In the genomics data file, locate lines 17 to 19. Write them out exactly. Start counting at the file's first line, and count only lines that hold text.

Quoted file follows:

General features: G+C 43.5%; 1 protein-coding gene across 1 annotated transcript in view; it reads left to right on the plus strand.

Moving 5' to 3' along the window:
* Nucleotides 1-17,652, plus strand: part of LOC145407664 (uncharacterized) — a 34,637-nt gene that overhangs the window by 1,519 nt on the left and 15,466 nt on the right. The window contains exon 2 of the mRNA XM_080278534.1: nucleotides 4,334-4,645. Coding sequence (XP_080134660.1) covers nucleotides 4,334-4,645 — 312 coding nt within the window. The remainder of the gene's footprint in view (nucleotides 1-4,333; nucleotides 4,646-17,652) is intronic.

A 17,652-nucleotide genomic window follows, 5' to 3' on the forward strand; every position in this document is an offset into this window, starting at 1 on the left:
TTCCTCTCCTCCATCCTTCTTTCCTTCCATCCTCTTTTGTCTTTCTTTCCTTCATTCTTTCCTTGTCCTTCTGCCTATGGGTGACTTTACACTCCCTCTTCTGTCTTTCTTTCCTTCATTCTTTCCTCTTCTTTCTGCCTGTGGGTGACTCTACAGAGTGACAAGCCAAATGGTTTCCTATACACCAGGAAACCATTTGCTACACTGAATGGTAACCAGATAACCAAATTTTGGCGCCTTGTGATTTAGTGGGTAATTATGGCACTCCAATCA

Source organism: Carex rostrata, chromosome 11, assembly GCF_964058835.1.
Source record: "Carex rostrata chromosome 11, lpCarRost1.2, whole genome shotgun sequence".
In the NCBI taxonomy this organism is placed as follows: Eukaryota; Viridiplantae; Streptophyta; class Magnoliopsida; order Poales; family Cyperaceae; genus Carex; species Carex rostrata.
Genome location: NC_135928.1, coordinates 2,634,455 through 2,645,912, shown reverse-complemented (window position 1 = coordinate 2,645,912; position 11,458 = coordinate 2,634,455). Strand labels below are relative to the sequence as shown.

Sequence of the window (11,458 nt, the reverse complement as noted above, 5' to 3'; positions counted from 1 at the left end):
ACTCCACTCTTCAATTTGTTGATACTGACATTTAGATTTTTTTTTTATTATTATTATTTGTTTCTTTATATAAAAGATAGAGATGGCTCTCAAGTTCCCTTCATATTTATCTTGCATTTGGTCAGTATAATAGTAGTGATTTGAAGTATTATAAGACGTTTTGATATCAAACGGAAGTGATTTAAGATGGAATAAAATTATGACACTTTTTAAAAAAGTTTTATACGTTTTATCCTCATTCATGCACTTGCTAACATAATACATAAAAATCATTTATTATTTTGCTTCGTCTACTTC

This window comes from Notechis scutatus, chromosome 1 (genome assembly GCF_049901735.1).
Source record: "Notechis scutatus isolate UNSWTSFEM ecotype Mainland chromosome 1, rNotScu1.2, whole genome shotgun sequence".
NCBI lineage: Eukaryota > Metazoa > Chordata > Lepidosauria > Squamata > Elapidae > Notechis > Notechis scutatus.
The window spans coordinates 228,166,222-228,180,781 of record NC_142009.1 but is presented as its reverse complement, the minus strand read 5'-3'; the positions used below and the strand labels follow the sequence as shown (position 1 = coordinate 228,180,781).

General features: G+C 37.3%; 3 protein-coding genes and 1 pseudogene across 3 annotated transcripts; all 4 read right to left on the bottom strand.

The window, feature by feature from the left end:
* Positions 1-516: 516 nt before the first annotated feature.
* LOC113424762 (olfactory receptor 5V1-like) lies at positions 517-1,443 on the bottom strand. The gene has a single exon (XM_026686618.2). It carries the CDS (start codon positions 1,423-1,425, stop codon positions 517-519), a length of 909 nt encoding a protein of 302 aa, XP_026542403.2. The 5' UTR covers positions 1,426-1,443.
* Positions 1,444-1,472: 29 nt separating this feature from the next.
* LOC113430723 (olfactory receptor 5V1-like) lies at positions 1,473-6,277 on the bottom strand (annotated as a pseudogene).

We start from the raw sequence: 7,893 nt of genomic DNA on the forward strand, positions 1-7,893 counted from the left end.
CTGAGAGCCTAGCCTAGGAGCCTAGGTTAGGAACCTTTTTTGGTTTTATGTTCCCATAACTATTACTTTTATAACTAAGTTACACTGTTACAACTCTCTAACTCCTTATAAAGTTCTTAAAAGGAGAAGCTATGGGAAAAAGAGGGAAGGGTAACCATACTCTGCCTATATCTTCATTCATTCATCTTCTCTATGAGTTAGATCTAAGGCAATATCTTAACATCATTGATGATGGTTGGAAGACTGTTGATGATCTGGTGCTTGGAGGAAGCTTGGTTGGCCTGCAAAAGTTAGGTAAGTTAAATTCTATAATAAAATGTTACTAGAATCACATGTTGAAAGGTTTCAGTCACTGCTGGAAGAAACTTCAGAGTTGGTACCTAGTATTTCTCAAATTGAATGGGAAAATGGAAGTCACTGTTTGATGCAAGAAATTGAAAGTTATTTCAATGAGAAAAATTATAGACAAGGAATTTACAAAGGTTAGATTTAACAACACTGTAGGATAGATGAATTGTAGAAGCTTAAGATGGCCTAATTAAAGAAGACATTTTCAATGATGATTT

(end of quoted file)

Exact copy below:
The window, feature by feature from the left end:
* Positions 1-516: 516 nt before the first annotated feature.
* LOC113424762 (olfactory receptor 5V1-like) lies at positions 517-1,443 on the bottom strand. The gene has a single exon (XM_026686618.2). It carries the CDS (start codon positions 1,423-1,425, stop codon positions 517-519), a length of 909 nt encoding a protein of 302 aa, XP_026542403.2. The 5' UTR covers positions 1,426-1,443.